India’s LGBT communities have just won their first battle against the state, but their war for recognition as equal citizens under the law has yet to begin.

Russia is a threat … or is it?

Putin Threat

Why does the United States perceive Russia as a threat?

Powerful countries like the United States have always viewed other powers (or rising powers) as threats. Athens felt threatened by the rise of Sparta. The United Kingdom and France historically viewed one another as threats, and both countries viewed a rising Germany as a threat on the road to World War I.

The threat of the “other” nation is also a matter of perception. Like individuals, nations find it difficult to perceive reality objectively. Their perceptions are instead processed through and conditioned by their own historical, nationalist and cultural beliefs and biases. The resulting distorted perception is taken as reality.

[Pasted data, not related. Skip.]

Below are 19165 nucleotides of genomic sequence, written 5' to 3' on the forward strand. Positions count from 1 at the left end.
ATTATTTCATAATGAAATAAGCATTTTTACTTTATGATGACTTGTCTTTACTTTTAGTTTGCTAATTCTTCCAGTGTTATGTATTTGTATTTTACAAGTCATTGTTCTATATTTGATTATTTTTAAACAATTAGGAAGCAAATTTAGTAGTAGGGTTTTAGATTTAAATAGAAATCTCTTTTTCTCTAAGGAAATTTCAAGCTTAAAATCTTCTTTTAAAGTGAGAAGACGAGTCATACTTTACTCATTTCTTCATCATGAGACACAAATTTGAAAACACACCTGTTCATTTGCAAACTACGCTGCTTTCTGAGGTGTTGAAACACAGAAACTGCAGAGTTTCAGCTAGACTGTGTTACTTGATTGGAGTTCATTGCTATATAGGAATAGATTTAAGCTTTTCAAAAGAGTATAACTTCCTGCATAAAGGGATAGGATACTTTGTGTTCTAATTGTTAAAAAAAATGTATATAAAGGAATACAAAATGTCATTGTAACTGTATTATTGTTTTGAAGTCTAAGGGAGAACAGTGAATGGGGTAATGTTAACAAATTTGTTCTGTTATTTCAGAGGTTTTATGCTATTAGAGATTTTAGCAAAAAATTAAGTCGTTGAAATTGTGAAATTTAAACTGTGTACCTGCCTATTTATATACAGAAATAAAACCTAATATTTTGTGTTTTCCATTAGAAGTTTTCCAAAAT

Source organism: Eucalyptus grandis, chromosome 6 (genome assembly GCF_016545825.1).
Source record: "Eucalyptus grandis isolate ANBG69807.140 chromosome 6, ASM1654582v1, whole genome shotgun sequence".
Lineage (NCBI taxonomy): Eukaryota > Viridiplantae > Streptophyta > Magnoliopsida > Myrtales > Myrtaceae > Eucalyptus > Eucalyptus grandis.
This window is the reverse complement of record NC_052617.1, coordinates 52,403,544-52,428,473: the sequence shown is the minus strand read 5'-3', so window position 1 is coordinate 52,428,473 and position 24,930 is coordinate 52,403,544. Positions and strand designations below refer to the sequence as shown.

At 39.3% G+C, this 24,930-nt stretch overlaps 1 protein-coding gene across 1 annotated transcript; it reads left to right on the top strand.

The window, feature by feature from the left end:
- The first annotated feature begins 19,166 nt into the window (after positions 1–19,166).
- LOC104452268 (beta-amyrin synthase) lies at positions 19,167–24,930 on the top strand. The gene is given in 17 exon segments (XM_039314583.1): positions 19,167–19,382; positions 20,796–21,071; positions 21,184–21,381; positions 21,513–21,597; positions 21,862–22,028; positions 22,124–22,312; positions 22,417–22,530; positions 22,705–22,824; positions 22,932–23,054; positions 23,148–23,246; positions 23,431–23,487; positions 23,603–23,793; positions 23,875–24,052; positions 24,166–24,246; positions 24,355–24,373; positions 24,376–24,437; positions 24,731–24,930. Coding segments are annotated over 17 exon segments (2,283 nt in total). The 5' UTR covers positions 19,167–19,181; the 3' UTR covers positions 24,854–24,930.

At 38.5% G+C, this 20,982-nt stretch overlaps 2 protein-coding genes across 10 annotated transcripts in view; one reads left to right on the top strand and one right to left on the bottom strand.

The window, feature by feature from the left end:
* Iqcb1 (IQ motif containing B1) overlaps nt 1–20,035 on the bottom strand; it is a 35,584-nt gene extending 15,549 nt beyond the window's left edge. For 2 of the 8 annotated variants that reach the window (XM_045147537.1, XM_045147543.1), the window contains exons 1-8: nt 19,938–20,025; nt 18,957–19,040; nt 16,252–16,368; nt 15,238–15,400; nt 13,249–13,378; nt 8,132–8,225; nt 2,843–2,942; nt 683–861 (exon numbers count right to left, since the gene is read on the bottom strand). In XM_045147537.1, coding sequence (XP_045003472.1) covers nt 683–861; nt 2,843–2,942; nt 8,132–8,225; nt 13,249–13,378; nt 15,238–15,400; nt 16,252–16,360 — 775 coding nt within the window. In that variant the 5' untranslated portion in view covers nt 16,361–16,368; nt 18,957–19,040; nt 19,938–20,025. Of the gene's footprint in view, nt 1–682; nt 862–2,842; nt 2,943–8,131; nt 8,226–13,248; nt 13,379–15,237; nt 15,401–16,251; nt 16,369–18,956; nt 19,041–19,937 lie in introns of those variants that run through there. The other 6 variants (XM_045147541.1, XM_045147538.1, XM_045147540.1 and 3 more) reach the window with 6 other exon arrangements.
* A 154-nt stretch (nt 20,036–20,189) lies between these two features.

The United States’ perception of Russia is obscured by the shadow of the Cold War. The Soviet Union not only challenged the United States politically and militarily but was seen by the U.S. as ideologically threatening and unassimilable. Russia today is seen as openly defiant and dangerous. Whether it’s facing off against Washington over Syria, interfering in the U.S. election or refusing to democratize, Russia is large, powerful and plays by its own rules.

Is Russia a threat to the United States? This is largely a question of perception. Perhaps it’s only natural for the United States to view powerful countries like Russia (or rising powers like China) as threats to its own power. In Russia’s case, however, America’s perceptions are further clouded by memories, beliefs and assumptions arising from the Cold War. The result is a distorted view of Russia, the so-called threat.

– Thanks to Marco, a dear friend; and Bilal, a beloved nephew